New beginnings for Mozambique

News and Press Release
Originally published
by Argentina Matavel
When heavy rains continued for a third day on Friday March 9th, Noah's Ark came to most minds. Saturday's sunshine kindled a small spark of hope. But no one could escape the obvious - this country had vastly too much water. It could absorb no more.

A sense of deja-vu is now being experienced in Mozambique, with words such as "resettlement" and "reconstruction" in common use - words that Mozambicans did not wish to have to use again after so many years of war and post-war recovery.

But now the immediate rescue effort is over, Mozambique is once again facing enormous reconstruction. Relief operations are in full gear in the district of Xai-Xai, Gaza province, while in Sofala a World Vision office that will support operations in the Machanga district is being re-built.

Gaza World Food Program staff delivered food last Friday to feed 8,000 people for one week. To date, 600 survival kits have been distributed. Similar distributions are planned for the days and weeks to come. Recovery kits, containing mostly tools such as hammers, hoes, machetes and spades, are being held until people start returning to rebuild their homes.

In the past week, people everywhere in the flood regions were seen testing the waters in hope of getting back to their homes and villages to assess the damage. Most of them feared they had lost everything.

The registration of displaced people is nearly finalised, with a target of about 27,545 people in the district of Xai-Xai to be helped in the reconstruction phase. Currently, 45,000 people will be targeted for help in Machanga district.

Agriculture, health and infrastructure technical staff attend daily government and UN co-ordination meetings. They also conduct field needs assessment and put out procurement orders. Seeds testing will take place soon and it is hoped that seed packs will be distributed in late March for immediate planting. This will take advantage of the small planting season in March, leading to a June harvest.

Health assessments have been conducted and malaria, diarrhoea and cholera medicines are on order, including water purification tablets.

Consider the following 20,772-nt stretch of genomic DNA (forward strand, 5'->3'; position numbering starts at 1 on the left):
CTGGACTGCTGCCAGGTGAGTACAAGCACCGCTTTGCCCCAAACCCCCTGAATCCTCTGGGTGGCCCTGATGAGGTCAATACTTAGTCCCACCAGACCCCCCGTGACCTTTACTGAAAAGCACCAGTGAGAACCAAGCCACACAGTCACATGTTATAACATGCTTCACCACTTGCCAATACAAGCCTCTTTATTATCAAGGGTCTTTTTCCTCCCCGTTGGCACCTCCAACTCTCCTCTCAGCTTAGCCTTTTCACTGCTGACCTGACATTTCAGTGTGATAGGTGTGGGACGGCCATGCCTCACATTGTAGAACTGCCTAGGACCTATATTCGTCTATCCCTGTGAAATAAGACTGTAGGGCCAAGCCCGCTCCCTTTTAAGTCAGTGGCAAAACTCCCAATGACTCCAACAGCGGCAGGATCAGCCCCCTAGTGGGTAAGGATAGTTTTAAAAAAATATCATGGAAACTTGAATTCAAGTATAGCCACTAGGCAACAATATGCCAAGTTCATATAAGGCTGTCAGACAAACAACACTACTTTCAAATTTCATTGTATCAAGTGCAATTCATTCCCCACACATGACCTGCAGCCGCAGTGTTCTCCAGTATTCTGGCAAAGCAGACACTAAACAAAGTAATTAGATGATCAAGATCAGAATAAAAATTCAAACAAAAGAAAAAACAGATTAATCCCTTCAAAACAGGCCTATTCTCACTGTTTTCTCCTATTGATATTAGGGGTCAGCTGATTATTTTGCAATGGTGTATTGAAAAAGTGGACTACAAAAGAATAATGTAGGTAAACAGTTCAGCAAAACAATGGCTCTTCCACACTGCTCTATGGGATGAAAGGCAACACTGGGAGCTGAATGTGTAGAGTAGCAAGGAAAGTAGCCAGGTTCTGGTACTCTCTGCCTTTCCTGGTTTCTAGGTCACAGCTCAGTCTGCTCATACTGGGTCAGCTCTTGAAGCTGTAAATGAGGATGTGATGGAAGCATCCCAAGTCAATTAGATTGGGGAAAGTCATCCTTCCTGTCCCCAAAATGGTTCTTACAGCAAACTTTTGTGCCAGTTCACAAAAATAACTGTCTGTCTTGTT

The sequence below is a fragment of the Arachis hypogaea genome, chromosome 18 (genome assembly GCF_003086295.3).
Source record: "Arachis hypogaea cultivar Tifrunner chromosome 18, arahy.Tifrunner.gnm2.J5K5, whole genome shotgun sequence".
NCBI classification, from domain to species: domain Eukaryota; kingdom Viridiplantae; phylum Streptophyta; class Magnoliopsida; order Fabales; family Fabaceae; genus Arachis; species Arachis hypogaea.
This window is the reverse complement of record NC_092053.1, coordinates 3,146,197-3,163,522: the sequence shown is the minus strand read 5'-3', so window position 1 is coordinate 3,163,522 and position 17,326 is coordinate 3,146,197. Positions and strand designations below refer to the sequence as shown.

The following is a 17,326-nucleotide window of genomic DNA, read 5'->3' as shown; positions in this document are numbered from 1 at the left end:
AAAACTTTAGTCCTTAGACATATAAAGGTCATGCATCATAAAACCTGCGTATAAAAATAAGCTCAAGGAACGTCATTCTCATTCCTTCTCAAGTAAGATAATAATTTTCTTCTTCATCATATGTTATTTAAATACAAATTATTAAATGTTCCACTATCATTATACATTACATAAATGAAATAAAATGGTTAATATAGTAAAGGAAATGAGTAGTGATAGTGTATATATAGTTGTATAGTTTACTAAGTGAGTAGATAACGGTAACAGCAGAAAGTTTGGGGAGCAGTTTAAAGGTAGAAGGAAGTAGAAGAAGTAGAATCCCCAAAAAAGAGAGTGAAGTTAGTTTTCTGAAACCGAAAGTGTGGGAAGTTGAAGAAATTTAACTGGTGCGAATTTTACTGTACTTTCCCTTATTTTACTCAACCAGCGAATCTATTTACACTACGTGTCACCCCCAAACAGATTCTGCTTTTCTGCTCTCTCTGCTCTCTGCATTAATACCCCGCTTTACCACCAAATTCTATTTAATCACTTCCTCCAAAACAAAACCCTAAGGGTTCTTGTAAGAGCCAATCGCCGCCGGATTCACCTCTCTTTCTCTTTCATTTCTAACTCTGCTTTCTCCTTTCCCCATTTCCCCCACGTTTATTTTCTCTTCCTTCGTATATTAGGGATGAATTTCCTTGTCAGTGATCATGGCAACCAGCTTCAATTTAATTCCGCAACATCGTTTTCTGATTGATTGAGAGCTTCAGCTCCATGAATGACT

Before February 2000

World Vision has been working in Mozambique for many years both during and after the civil war.

4-7 February, 2000

Heavy rains first deluged Mozambique and the surrounding countries of Botswana, South Africa and Swaziland. Mozambique, downriver from the other countries, has been worst hit.

18 February, 2000

The Limpopo River in Gaza Province peaked, flooding the capital of Xai-Xai and the surrounding region. More than 800,000 people were affected, with 200,000 left homeless as mud walled homes collapsed. 48 people perished in this initial flooding.

21 February, 2000

Cyclone Eline battered the coast with 120kph winds and torrential rain. Houses were submerged and roads, bridges, factories, schools and health-care facilities destroyed.

World Vision Australia sent an initial US$30,000 for emergency kits to help the most affected families.

28 February, 2000

World Vision Australia launched the Mozambique Flood Appeal to raise further funds to help the people of Mozambique who have been affected by the flood.

3 March 2000

World Vision Mozambique was aiding in the ongoing rescue of people stranded in trees and on the tops of buildings. It was also transporting fuel for rescue motor boats on the flood sites.

World Vision continued to distribute Survival kits and Recovery kits (each family received one kit). Survival kits include blankets, plastic sheeting, cooking pots, plastic buckets, a knife, plates and soap. Recovery kits are made up of two hoes, a spade, a hammer, and a machete. On top of that, World Vision Mozambique ordered Agricultural packs which include seeds to plant maize, peanuts, beans, pumpkin, onions, cane, and tomatoes.

=A9 1999 World Vision Australia